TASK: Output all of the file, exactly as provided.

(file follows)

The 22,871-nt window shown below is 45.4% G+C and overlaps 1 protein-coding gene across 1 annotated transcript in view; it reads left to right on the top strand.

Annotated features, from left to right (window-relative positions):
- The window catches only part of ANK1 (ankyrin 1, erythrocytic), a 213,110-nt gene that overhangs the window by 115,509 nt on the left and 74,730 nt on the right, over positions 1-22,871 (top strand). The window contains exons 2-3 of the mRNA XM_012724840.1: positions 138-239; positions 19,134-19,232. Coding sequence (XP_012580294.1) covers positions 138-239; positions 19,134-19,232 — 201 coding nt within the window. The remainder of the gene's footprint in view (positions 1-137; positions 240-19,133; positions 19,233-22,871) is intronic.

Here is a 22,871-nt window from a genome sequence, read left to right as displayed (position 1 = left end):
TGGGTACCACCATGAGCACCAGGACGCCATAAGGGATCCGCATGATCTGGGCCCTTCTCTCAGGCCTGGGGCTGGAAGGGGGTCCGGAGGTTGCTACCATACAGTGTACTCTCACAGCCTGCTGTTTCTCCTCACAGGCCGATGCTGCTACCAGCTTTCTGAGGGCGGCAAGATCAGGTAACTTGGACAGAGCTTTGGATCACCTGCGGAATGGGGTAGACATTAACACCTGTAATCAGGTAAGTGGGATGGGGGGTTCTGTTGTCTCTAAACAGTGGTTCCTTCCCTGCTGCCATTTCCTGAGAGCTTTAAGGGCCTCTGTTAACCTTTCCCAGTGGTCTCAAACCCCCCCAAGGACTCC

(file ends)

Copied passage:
The 22,871-nt window shown below is 45.4% G+C and overlaps 1 protein-coding gene across 1 annotated transcript in view; it reads left to right on the top strand.

Annotated features, from left to right (window-relative positions):
- The window catches only part of ANK1 (ankyrin 1, erythrocytic), a 213,110-nt gene that overhangs the window by 115,509 nt on the left and 74,730 nt on the right, over positions 1-22,871 (top strand). The window contains exons 2-3 of the mRNA XM_012724840.1: positions 138-239; positions 19,134-19,232. Coding sequence (XP_012580294.1) covers positions 138-239; positions 19,134-19,232 — 201 coding nt within the window. The remainder of the gene's footprint in view (positions 1-137; positions 240-19,133; positions 19,233-22,871) is intronic.

Here is a 22,871-nt window from a genome sequence, read left to right as displayed (position 1 = left end):
TGGGTACCACCATGAGCACCAGGACGCCATAAGGGATCCGCATGATCTGGGCCCTTCTCTCAGGCCTGGGGCTGGAAGGGGGTCCGGAGGTTGCTACCATACAGTGTACTCTCACAGCCTGCTGTTTCTCCTCACAGGCCGATGCTGCTACCAGCTTTCTGAGGGCGGCAAGATCAGGTAACTTGGACAGAGCTTTGGATCACCTGCGGAATGGGGTAGACATTAACACCTGTAATCAGGTAAGTGGGATGGGGGGTTCTGTTGTCTCTAAACAGTGGTTCCTTCCCTGCTGCCATTTCCTGAGAGCTTTAAGGGCCTCTGTTAACCTTTCCCAGTGGTCTCAAACCCCCCCAAGGACTCC